Sascha Lynch, in pro. per., for Plaintiff and Appellant. Shook Hardy & Bacon, Alicia J. Donahue, Patrick J. Gregory, and Steve Vieux for Defendants and Respondents Pfizer, Inc., Searle Pharmaceuticals, Inc., Searle Laboratories, G.D. Searle, LLC, Pharmacia Corporation, Allen Chao, Ph.D., Monsanto Company and AmerisourceBergen Corporation. Morrison & Foerster, Erin M. Bosman and Julie Y. Park for Defendants and Respondents McKesson Corporation.
NOT TO BE PUBLISHED IN THE OFFICIAL REPORTS
California Rules of Court, rule 8.1115(a), prohibits courts and parties from citing or relying on opinions not certified for publication or ordered published, except as specified by rule 8.1115(b). This opinion has not been certified for publication or ordered published for purposes of rule 8.1115. (Los Angeles County Super. Ct. No. BC703496) APPEAL from an order of the Superior Court of Los Angeles County, Ramona G. See, Judge. Affirmed. Sascha Lynch, in pro. per., for Plaintiff and Appellant. Shook Hardy & Bacon, Alicia J. Donahue, Patrick J. Gregory, and Steve Vieux for Defendants and Respondents Pfizer, Inc., Searle Pharmaceuticals, Inc., Searle Laboratories, G.D. Searle, LLC, Pharmacia Corporation, Allen Chao, Ph.D., Monsanto Company and AmerisourceBergen Corporation. Morrison & Foerster, Erin M. Bosman and Julie Y. Park for Defendants and Respondents McKesson Corporation.
Plaintiff Sascha Lynch filed the present action against nine defendants who were developers, manufacturers, and distributors of an intrauterine contraceptive device (IUD) known as Copper 7. The operative first amended complaint (FAC) alleged that plaintiff suffered personal injuries, including infertility and cancer, as a result of her long-term use of the IUD. The trial court sustained defendants' demurrers to the FAC, concluding the action was untimely and barred by res judicata, and plaintiff appealed.
The nine defendants are: Pfizer, Inc.; Searle Pharmaceuticals, Inc.; Searle Laboratories; G.D. Searle, LLC; Pharmacia Corporation; Allen Chao, Ph.D.; Monsanto Company; AmerisourceBergen Corporation; and McKesson Corporation (McKesson). In the trial court, defendants filed three separate demurrers. On appeal, all defendants but McKesson filed a consolidated respondents' brief; McKesson filed its own brief, but joins in arguments made by the other defendants.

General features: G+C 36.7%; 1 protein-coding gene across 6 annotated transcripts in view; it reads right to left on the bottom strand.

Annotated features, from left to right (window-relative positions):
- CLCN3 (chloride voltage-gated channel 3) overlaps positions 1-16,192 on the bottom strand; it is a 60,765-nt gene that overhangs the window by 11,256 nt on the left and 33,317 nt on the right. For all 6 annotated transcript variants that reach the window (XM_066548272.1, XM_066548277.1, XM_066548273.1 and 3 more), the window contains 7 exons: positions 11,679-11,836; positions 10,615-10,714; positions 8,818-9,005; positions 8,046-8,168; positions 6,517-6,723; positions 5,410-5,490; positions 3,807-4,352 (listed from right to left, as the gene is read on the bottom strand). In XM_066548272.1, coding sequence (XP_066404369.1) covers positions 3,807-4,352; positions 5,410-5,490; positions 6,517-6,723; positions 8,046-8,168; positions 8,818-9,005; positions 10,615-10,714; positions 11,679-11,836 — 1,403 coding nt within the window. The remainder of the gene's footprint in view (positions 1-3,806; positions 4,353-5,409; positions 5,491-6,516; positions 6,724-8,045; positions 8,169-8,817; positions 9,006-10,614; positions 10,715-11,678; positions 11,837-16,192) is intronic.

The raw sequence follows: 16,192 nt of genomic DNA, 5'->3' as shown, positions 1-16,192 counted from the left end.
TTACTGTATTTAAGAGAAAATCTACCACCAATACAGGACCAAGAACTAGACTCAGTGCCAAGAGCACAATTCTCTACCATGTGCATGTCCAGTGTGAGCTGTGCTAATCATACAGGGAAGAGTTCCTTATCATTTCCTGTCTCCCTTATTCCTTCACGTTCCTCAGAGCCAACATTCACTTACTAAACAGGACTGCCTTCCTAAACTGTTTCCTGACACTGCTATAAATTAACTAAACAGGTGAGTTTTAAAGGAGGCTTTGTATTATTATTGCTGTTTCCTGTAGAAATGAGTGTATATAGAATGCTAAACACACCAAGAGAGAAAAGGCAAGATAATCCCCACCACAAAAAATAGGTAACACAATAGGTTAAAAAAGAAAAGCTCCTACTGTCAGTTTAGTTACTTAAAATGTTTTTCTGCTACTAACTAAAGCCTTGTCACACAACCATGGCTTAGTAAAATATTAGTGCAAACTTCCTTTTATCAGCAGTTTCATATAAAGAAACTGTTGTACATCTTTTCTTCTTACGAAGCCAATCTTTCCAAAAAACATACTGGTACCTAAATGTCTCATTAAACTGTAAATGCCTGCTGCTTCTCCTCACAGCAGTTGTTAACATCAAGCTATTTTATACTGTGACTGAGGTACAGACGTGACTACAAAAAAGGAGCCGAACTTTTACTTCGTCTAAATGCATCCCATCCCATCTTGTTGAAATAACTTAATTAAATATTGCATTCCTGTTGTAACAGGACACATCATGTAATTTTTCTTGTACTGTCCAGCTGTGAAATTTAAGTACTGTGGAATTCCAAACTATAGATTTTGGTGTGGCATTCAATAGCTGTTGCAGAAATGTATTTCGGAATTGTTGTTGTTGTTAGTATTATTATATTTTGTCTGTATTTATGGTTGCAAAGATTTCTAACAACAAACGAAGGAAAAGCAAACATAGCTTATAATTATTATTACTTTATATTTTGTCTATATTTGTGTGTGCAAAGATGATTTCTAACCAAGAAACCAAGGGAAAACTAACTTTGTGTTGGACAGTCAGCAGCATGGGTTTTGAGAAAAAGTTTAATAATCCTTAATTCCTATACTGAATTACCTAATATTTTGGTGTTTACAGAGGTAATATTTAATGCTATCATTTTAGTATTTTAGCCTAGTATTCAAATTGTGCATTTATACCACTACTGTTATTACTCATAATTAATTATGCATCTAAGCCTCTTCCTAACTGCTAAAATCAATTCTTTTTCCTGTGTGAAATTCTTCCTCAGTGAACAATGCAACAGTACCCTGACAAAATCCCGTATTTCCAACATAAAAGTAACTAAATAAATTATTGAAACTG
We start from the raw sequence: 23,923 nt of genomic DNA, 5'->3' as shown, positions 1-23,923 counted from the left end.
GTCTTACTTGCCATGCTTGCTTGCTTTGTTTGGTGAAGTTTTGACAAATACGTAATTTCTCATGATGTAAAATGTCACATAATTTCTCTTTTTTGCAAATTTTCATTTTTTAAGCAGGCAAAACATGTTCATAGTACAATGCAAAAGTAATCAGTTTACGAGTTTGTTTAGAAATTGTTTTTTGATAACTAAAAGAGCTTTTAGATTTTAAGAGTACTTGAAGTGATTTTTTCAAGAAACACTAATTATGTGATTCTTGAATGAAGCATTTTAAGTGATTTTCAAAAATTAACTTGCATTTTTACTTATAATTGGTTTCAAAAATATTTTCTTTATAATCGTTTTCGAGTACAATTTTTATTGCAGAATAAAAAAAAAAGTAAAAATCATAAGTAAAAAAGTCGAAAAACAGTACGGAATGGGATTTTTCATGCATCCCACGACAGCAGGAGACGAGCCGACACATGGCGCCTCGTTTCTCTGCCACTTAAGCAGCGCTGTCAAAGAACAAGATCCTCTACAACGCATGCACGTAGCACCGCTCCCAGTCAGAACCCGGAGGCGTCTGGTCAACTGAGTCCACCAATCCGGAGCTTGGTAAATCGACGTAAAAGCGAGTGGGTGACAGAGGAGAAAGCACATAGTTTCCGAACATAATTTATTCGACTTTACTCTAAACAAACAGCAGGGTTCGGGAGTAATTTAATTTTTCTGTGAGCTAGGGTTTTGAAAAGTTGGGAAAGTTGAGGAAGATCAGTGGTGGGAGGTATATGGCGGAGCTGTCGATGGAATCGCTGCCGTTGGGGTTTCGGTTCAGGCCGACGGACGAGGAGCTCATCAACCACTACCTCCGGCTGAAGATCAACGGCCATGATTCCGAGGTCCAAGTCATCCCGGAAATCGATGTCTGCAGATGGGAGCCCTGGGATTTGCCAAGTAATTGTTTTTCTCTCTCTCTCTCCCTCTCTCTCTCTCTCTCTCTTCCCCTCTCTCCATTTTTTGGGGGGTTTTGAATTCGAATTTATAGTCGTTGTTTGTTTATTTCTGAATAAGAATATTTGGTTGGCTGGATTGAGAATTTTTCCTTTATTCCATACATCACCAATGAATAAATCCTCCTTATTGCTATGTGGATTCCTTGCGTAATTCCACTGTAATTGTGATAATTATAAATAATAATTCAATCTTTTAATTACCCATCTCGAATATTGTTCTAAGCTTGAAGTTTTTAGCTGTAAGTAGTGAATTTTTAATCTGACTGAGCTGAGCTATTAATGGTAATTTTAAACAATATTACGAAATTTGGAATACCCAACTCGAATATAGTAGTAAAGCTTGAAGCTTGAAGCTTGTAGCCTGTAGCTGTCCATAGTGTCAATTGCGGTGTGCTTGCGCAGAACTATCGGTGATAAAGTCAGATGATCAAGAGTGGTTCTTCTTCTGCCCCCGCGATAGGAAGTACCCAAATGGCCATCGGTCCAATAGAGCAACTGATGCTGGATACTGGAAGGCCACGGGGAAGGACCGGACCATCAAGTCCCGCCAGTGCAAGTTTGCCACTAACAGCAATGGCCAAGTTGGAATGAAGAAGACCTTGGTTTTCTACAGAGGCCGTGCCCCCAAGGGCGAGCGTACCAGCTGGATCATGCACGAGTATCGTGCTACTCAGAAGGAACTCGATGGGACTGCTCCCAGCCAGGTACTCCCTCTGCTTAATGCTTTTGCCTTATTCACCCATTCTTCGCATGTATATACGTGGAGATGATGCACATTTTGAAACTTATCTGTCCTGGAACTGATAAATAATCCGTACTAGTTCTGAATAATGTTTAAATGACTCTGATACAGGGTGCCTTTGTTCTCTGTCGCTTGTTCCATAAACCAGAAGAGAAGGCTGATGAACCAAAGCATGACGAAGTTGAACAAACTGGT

We affirm. As we discuss, plaintiff has failed to provide the court with a complete appellate record, and thus she has forfeited her appellate claims. Alternatively, plaintiff's action, filed more than four years after plaintiff was on notice of her claims, is barred by the statute of limitations. The trial court therefore properly sustained defendants' demurrers without leave to amend.
FACTUAL AND PROCEDURAL BACKGROUND
Plaintiff (born in 1954) had a Copper 7 IUD implanted for contraceptive purposes in 1984 or 1985. The IUD's intended useful life was three years. Plaintiff believed that the IUD had been spontaneously expelled from her uterus at some unspecified time, but in 2002, when plaintiff sought medical treatment for pelvic pain and failure to conceive, an ultrasound revealed the IUD was still in her body. The IUD was surgically removed, and subsequent exams revealed masses and abnormalities in plaintiff's endometrial cavity. Plaintiff was diagnosed with endometrial cancer in January 2014 and required a hysterectomy.
Plaintiff filed three separate actions for injuries resulting from her 17-year use of the IUD. Her first and second actions (Lynch I and Lynch II, respectively) were filed in 2005 and 2015, and her third action, filed in 2018, is the subject of the present appeal. We summarize the relevant procedural history.
A. Lynch I (2005)
In 2005, plaintiff sued defendant Pfizer, Inc. (Pfizer) in a New York district court. The operative complaint, which asserted causes of action for negligence, misrepresentation, and breaches of warranty, alleged plaintiff had become infertile as a result of her long-term use of the IUD. After the district court granted plaintiff's motion to transfer the case to California, Pfizer filed a motion for summary judgment. The district court granted summary judgment, concluding that plaintiff's action was time- barred and plaintiff lacked competent evidence of causation. The Ninth Circuit affirmed the grant of summary judgment.
We grant plaintiff's February 27, 2020 request for judicial notice as to exhibits B, C, and E, and otherwise deny it. (Evid. Code, § 452.)
B. Lynch II (2015)
Plaintiff filed a second action against Pfizer in federal district court in December 2015, alleging that she suffered additional harms, including cancer, as a result of her use of the IUD. The district court dismissed the action, concluding it was barred by res judicata because it alleged the "same cause[s] of action stemming from the same alleged personal injury, resulting from the same alleged product defect, under the same legal theories" asserted in Lynch I. Alternatively, the court found plaintiff's claims were time-barred because even if plaintiff did not learn of her endometrial cancer until January 2014, her knowledge of "cysts and abnormalities for a decade and a half prior to bringing this suit" put her on inquiry notice of all of her claims.